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Keep on Rolling: The Humble Shopping Cart’s Marketplace Journey

Kerby Meyers
January 06, 2020

3 minute read

Few elements of the commerce world receive less love than the shopping cart, which is usually uttered in close proximity to the word “abandonment”.

As in, persistent online cart abandonment rates, which reflect the frequency at which potential buyers bail on purchases — which is around 70%.

Such statistics frequently place the functionality in the cross-hairs of exasperated marketers, who regularly seek out potentially better ways forward.

For example, Capgemini reports that one-click payments, which allow buyers to bypass the singular cart-facilitated collection point, are proving enticing to some online retailers, while spread payments, in which an automatic payment plan streamlines the checkout process, look promising to others. In the brick and mortar world, Capgemini says that invisible payments, the backbone of frictionless checkouts, are gaining traction in industries ranging from banking to retail and automotive.

For much of its existence, however, the shopping cart has faced questions of its value to consumers and businesses. And as its utility has proven enduring, so has its staying power.

Born in Oklahoma

The physical cart traces its origins back to Oklahoma during the Great Depression. There, Sylvan Goldman, owner of the Humpty Dumpty chain of grocery stores, invented a “combination basket and carriage in 1936 and subsequently patented the device.

Although his motivations stemmed from the sight of shoppers struggling with heavy hand-held baskets, the initial adoption rate was low. To stimulate the use of his creation, Goldman employed faux shoppers to demonstrate how to guide a full cart through his stores, as well as an early version of the Walmart greeter—an individual to distribute carts to shoppers as they entered. Within a decade, the devices had become commonplace to the point where dedicated telescoping models were used nationwide.

An uneven trajectory for online carts

Not surprisingly, as retail opportunities started sprouting online in the late 1980s, developers integrated a code-based version of the familiar shopping cart to assist shoppers with the digital buying experience.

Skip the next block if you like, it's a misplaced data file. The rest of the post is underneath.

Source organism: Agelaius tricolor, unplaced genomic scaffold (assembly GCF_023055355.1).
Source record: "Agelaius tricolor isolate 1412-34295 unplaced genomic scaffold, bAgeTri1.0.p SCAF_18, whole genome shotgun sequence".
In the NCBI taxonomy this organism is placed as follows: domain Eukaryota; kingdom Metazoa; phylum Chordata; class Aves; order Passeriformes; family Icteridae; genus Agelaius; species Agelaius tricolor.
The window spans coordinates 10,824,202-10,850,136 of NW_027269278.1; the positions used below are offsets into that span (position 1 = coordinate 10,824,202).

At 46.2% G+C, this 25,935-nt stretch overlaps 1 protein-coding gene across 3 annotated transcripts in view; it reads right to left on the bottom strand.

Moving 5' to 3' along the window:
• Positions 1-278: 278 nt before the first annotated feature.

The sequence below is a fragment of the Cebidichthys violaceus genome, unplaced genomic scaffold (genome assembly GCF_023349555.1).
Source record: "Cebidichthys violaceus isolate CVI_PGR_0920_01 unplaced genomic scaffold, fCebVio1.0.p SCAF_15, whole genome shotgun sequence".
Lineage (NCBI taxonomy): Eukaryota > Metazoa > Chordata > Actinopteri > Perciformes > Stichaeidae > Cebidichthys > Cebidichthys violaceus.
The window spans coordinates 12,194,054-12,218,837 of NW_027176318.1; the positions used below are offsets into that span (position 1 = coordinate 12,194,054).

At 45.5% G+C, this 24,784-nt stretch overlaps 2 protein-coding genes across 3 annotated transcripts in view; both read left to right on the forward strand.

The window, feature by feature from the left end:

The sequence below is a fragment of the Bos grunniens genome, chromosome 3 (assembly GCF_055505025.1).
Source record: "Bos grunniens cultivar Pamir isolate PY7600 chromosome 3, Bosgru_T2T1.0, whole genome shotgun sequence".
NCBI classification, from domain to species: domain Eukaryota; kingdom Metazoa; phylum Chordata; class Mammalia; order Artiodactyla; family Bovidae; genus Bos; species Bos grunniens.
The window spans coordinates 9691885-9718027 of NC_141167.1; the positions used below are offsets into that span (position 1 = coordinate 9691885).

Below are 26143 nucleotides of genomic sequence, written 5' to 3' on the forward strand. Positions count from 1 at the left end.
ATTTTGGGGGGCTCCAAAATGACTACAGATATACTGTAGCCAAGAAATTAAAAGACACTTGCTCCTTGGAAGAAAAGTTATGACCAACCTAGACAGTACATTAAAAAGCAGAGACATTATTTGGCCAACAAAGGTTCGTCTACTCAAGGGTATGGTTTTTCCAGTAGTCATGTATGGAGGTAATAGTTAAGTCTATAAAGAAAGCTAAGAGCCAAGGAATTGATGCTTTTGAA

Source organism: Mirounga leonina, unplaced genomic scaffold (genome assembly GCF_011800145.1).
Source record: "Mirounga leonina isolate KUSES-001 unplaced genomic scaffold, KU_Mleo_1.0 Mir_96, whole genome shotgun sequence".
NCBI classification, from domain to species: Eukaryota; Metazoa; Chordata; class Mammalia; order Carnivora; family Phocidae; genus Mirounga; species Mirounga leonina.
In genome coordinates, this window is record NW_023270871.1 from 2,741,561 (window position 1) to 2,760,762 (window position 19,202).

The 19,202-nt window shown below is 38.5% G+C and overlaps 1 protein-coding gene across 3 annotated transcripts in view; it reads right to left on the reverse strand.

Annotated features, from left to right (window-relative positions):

As consumers grew more and more comfortable with shopping from the convenience of their desktops and laptops, however, legal matters almost derailed the technology.

Between 1993-95, software developer Open Market filed three patents on online shopping cart technology. The company’s business model hinged upon licensing agreements for the functionality, but it struggled and was acquired by another development firm in 2001.

A subsequent series of acquisitions placed the patents, which grew increasingly controversial due to the ubiquity of online cart applications, in the hands of Soverain Software, which fully embraced the licensing approach and pursued—and won—fees from retailers as large as Amazon.

One company forced to pay $2.5 million, Newegg, appealed the ruling and convinced a Federal Appeals court in 2013 that the patents weren’t valid. The decision ultimately led to the downfall of Soverain, which freed the technology from patent-related constraints.

Unlikely to completely disappear

For more than 70 years, the shopping cart has been a focal point of the American shopping experience—from cruising aisles of merchandise in a physical store to skimming product pages of a favorite retailer.

Going forward, although its value will likely wane in increasingly frictionless corners of the marketplace, online cart technology appears well-aligned with payment application developers. Ultimately, until consumers stop buying multiple items in one shopping session, it remains highly unlikely that the online shopping cart will ever be rendered obsolete.

Kerby Meyers
An independent consultant specializing in the development of relevant messaging and strategic content, Kerby Meyers helps ensure that his clients' communication efforts resonate with customers, prospects, employees and investors. He has been connecting corporations with key stakeholders for more than a dozen years, with an emphasis on companies in the financial services industry.
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